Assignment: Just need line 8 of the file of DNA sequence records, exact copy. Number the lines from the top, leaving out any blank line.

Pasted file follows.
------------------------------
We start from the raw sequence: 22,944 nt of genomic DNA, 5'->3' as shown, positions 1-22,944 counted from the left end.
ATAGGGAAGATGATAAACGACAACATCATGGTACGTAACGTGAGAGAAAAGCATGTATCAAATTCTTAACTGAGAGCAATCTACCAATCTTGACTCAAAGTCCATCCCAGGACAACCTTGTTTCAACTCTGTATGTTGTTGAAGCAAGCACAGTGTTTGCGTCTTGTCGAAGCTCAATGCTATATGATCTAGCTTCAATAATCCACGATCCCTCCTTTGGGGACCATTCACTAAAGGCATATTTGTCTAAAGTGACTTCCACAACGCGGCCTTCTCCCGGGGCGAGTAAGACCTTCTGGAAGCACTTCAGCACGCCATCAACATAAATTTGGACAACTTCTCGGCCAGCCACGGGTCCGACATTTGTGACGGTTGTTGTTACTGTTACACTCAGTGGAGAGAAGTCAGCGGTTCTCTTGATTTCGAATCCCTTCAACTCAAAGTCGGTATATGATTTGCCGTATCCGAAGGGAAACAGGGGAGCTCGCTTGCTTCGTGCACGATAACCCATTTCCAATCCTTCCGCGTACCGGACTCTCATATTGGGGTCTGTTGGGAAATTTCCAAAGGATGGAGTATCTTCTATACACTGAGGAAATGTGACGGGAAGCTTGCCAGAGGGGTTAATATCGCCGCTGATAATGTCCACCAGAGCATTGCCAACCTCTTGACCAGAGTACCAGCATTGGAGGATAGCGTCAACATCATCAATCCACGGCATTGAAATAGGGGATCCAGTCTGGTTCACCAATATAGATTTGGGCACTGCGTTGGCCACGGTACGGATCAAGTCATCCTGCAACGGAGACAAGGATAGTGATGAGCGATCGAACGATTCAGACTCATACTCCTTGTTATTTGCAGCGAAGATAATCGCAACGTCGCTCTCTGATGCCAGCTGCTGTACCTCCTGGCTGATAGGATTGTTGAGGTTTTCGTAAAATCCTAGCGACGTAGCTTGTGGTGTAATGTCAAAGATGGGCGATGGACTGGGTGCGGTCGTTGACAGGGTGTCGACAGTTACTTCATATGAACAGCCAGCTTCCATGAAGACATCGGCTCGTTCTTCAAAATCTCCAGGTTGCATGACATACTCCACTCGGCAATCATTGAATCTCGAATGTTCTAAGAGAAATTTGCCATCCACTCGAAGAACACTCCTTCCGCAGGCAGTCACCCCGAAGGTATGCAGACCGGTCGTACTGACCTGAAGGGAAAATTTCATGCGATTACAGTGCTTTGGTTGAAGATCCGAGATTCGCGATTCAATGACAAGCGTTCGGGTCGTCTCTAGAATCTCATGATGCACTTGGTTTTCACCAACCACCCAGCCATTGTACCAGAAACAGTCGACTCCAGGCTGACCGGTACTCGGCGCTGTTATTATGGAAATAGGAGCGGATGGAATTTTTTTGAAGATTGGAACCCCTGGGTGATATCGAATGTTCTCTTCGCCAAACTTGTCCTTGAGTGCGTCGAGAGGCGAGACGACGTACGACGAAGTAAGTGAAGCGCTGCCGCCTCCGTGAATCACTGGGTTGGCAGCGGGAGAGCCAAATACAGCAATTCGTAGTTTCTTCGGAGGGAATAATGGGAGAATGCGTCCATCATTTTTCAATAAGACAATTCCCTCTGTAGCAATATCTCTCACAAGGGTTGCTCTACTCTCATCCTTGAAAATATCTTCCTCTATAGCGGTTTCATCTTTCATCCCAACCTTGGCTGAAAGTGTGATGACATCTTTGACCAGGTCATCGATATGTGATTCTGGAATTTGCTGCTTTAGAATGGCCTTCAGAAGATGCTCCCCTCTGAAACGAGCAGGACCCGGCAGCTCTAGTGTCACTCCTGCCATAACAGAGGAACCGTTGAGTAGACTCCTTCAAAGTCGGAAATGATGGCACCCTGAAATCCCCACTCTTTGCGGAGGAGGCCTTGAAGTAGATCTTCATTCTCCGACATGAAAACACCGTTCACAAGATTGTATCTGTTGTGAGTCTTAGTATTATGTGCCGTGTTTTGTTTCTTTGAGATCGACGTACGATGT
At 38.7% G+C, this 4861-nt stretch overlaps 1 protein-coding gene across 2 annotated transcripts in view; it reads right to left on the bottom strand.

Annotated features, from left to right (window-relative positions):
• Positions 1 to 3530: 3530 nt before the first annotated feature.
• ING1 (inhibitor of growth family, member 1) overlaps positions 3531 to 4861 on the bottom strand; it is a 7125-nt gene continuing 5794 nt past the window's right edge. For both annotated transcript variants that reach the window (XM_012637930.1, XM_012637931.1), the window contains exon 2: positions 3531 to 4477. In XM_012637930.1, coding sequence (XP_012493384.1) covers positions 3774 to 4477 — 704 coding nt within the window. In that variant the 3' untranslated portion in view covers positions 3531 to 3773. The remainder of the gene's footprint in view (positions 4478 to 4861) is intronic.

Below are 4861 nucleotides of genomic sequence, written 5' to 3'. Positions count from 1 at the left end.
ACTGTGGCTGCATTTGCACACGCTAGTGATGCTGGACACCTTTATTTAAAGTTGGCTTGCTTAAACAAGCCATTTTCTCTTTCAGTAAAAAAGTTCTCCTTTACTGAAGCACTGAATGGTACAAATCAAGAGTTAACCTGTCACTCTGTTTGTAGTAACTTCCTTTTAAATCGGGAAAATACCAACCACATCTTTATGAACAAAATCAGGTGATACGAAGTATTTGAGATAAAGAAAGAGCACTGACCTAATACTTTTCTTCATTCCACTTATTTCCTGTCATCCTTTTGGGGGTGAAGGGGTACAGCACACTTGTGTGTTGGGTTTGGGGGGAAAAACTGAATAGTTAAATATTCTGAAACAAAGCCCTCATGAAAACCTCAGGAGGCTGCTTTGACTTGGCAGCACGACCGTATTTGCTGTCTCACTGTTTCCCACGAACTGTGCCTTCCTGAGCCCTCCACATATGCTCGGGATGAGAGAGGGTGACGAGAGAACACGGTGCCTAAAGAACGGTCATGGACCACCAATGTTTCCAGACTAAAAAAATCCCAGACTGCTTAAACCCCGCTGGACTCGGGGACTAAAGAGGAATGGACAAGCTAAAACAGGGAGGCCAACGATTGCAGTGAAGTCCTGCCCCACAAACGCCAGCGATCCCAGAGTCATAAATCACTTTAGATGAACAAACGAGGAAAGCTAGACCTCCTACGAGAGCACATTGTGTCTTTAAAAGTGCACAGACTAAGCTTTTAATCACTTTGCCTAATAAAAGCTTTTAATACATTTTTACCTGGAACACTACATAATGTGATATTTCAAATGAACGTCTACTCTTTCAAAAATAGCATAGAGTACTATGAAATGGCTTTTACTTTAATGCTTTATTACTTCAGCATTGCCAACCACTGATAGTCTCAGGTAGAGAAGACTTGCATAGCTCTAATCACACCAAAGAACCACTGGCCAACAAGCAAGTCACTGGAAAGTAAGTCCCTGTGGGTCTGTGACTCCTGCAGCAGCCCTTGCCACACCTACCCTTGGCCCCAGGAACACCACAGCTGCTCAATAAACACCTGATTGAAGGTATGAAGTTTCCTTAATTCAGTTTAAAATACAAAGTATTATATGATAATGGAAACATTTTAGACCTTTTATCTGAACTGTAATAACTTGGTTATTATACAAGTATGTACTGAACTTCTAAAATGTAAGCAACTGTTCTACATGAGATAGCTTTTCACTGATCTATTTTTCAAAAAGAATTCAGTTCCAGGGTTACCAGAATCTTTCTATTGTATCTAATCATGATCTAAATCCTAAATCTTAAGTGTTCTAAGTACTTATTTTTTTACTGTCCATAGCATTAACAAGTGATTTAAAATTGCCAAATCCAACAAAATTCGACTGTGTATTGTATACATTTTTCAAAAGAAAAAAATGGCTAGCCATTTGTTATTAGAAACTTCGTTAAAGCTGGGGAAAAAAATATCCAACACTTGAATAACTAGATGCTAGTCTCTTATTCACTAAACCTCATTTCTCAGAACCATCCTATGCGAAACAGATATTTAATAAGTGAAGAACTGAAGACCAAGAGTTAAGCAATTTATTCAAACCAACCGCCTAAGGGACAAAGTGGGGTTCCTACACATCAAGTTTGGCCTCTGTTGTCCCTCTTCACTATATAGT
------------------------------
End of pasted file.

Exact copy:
ACTGTGGCTGCATTTGCACACGCTAGTGATGCTGGACACCTTTATTTAAAGTTGGCTTGCTTAAACAAGCCATTTTCTCTTTCAGTAAAAAAGTTCTCCTTTACTGAAGCACTGAATGGTACAAATCAAGAGTTAACCTGTCACTCTGTTTGTAGTAACTTCCTTTTAAATCGGGAAAATACCAACCACATCTTTATGAACAAAATCAGGTGATACGAAGTATTTGAGATAAAGAAAGAGCACTGACCTAATACTTTTCTTCATTCCACTTATTTCCTGTCATCCTTTTGGGGGTGAAGGGGTACAGCACACTTGTGTGTTGGGTTTGGGGGGAAAAACTGAATAGTTAAATATTCTGAAACAAAGCCCTCATGAAAACCTCAGGAGGCTGCTTTGACTTGGCAGCACGACCGTATTTGCTGTCTCACTGTTTCCCACGAACTGTGCCTTCCTGAGCCCTCCACATATGCTCGGGATGAGAGAGGGTGACGAGAGAACACGGTGCCTAAAGAACGGTCATGGACCACCAATGTTTCCAGACTAAAAAAATCCCAGACTGCTTAAACCCCGCTGGACTCGGGGACTAAAGAGGAATGGACAAGCTAAAACAGGGAGGCCAACGATTGCAGTGAAGTCCTGCCCCACAAACGCCAGCGATCCCAGAGTCATAAATCACTTTAGATGAACAAACGAGGAAAGCTAGACCTCCTACGAGAGCACATTGTGTCTTTAAAAGTGCACAGACTAAGCTTTTAATCACTTTGCCTAATAAAAGCTTTTAATACATTTTTACCTGGAACACTACATAATGTGATATTTCAAATGAACGTCTACTCTTTCAAAAATAGCATAGAGTACTATGAAATGGCTTTTACTTTAATGCTTTATTACTTCAGCATTGCCAACCACTGATAGTCTCAGGTAGAGAAGACTTGCATAGCTCTAATCACACCAAAGAACCACTGGCCAACAAGCAAGTCACTGGAAAGTAAGTCCCTGTGGGTCTGTGACTCCTGCAGCAGCCCTTGCCACACCTACCCTTGGCCCCAGGAACACCACAGCTGCTCAATAAACACCTGATTGAAGGTATGAAGTTTCCTTAATTCAGTTTAAAATACAAAGTATTATATGATAATGGAAACATTTTAGACCTTTTATCTGAACTGTAATAACTTGGTTATTATACAAGTATGTACTGAACTTCTAAAATGTAAGCAACTGTTCTACATGAGATAGCTTTTCACTGATCTATTTTTCAAAAAGAATTCAGTTCCAGGGTTACCAGAATCTTTCTATTGTATCTAATCATGATCTAAATCCTAAATCTTAAGTGTTCTAAGTACTTATTTTTTTACTGTCCATAGCATTAACAAGTGATTTAAAATTGCCAAATCCAACAAAATTCGACTGTGTATTGTATACATTTTTCAAAAGAAAAAAATGGCTAGCCATTTGTTATTAGAAACTTCGTTAAAGCTGGGGAAAAAAATATCCAACACTTGAATAACTAGATGCTAGTCTCTTATTCACTAAACCTCATTTCTCAGAACCATCCTATGCGAAACAGATATTTAATAAGTGAAGAACTGAAGACCAAGAGTTAAGCAATTTATTCAAACCAACCGCCTAAGGGACAAAGTGGGGTTCCTACACATCAAGTTTGGCCTCTGTTGTCCCTCTTCACTATATAGT